March 20. I read it in the guidebook.

Rested. Travel guidebooks use a rhetorically smooth English that I like to call mashed language. The smoothness of the idiom gives me an artificial taste in the mouth, a taste like a wine that is everymen’s friend but leaves the connaisseur with a bitter aftertaste. It’s the length of the sentences, the range of the idiom that smells like conceit, the concoction of words like concoction, the showy linguistical brilliance that makes it unreal. I prefer “Russian English” because you can sense a person is speaking to another person. I’ll write a short persiflage of guidebook English now, in which I’ll just make up the words. Read it and feel it. The rag-gourded boisterings on the trombose-cled aquaplanic treetops reels like a foliage bland as you recuperate the vernicular tresshold. Coming from the redupiated path along the wind-jerbous rodondritis, you haul along the zigzul of weaselbreathed prolasteracs. Following your way over the funneled duplex road, you will arrive at a tagliatelli moon-shaped echterous brailjabber. The Opulence of prigarious randards is tantamount. Be aware of the utriscopical blany-bliny queepers that might peep jeevingly into even the most heedful reeder. Continue to the tumbledomed rogue rascal-castle Plitacus built for his concubinette Vossius in 1578 and gaze at the kart-wodged rillicry that adds to the broader rant of grandiloquence reveshed unto ravenous railleries. Bart the briss brooks of the readily awry restallions and don’t miss the trecharian ondulavrigance of the zip-zopped cobblestone blanders. Step in the woggling warrebuster of the cloudy canapé, feel like the crescent king himself and taste the delicoravious ripplots of his royal ruminance. Give a try at the höver-horns that conceile the vaulted frescos on the hovercraft and wert iolic precious plassings on tetrapacks insigned to heist toily twannings. Understand the Urdu language of the regalious utalotrope ultra-jaded reips dwelling in the klopwarthed mansions that are scattered around this marvelotritious moor-montobine. On your way back, don’t skip the lavender lurage as it eropiates your ralapious rovus.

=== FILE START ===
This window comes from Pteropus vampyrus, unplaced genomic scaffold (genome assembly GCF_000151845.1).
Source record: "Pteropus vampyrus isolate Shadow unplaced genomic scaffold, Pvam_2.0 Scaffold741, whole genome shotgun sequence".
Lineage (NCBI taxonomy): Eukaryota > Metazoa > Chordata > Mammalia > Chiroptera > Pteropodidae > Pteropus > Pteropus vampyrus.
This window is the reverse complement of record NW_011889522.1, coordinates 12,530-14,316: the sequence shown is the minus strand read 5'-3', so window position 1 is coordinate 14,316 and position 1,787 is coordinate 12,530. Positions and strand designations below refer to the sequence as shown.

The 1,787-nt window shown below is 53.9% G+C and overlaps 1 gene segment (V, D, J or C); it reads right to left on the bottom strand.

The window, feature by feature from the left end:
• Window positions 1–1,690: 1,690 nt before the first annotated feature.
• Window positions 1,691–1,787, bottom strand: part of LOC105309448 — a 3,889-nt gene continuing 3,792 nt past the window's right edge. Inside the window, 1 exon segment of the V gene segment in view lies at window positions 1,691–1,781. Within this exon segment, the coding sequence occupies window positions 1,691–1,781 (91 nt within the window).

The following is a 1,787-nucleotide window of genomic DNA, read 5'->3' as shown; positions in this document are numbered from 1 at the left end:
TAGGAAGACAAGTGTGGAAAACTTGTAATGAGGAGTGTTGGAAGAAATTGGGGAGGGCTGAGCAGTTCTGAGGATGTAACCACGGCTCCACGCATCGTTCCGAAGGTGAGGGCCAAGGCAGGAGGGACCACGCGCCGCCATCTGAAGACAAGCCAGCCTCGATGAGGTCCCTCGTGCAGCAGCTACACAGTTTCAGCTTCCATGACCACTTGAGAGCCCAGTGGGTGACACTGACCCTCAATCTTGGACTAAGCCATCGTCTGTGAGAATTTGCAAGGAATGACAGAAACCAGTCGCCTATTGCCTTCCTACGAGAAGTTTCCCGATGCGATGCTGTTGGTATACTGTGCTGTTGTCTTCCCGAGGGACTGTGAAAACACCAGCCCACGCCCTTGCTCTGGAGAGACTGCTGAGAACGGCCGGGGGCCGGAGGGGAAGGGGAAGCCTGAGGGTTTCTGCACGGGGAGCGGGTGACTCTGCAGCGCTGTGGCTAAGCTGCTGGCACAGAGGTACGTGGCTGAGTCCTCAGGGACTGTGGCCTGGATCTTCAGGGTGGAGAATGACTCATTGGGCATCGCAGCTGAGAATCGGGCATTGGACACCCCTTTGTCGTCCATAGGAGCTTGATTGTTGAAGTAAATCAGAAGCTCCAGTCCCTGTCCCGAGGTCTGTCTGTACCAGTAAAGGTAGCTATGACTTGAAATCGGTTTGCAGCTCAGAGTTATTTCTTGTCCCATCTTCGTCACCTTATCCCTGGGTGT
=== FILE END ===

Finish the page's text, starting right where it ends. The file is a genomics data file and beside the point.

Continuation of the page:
The feel of a language is an independent factor, beyond the idiom. Rested.

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Kamiel Choi

Dutch philosopher and poet, sometimes sharing thoughts on the internet.

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